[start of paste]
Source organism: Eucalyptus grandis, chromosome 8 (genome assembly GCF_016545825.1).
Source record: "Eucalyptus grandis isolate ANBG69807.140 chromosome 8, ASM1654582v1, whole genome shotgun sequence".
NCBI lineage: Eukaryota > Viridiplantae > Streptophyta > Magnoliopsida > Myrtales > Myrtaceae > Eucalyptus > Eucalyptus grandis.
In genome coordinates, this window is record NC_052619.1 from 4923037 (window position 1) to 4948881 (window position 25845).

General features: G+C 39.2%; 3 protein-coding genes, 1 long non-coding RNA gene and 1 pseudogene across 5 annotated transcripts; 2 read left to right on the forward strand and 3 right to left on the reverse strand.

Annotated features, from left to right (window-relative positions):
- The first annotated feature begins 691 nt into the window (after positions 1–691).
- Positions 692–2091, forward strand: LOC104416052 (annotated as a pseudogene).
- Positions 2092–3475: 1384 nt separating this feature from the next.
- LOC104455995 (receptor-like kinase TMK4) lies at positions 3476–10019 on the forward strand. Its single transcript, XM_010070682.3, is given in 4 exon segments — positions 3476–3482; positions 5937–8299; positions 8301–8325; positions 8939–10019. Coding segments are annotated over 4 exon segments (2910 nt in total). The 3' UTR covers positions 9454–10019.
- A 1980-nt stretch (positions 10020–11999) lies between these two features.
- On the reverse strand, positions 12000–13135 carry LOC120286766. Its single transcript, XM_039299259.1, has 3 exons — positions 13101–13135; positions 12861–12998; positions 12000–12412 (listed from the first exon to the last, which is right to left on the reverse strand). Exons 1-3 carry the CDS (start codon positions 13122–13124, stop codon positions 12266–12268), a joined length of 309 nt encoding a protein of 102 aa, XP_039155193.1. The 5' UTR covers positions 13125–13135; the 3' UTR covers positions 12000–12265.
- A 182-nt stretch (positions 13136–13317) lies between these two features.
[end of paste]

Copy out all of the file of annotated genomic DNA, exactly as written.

Source organism: Eucalyptus grandis, chromosome 8 (genome assembly GCF_016545825.1).
Source record: "Eucalyptus grandis isolate ANBG69807.140 chromosome 8, ASM1654582v1, whole genome shotgun sequence".
NCBI lineage: Eukaryota > Viridiplantae > Streptophyta > Magnoliopsida > Myrtales > Myrtaceae > Eucalyptus > Eucalyptus grandis.
In genome coordinates, this window is record NC_052619.1 from 4923037 (window position 1) to 4948881 (window position 25845).

General features: G+C 39.2%; 3 protein-coding genes, 1 long non-coding RNA gene and 1 pseudogene across 5 annotated transcripts; 2 read left to right on the forward strand and 3 right to left on the reverse strand.

Annotated features, from left to right (window-relative positions):
- The first annotated feature begins 691 nt into the window (after positions 1–691).
- Positions 692–2091, forward strand: LOC104416052 (annotated as a pseudogene).
- Positions 2092–3475: 1384 nt separating this feature from the next.
- LOC104455995 (receptor-like kinase TMK4) lies at positions 3476–10019 on the forward strand. Its single transcript, XM_010070682.3, is given in 4 exon segments — positions 3476–3482; positions 5937–8299; positions 8301–8325; positions 8939–10019. Coding segments are annotated over 4 exon segments (2910 nt in total). The 3' UTR covers positions 9454–10019.
- A 1980-nt stretch (positions 10020–11999) lies between these two features.
- On the reverse strand, positions 12000–13135 carry LOC120286766. Its single transcript, XM_039299259.1, has 3 exons — positions 13101–13135; positions 12861–12998; positions 12000–12412 (listed from the first exon to the last, which is right to left on the reverse strand). Exons 1-3 carry the CDS (start codon positions 13122–13124, stop codon positions 12266–12268), a joined length of 309 nt encoding a protein of 102 aa, XP_039155193.1. The 5' UTR covers positions 13125–13135; the 3' UTR covers positions 12000–12265.
- A 182-nt stretch (positions 13136–13317) lies between these two features.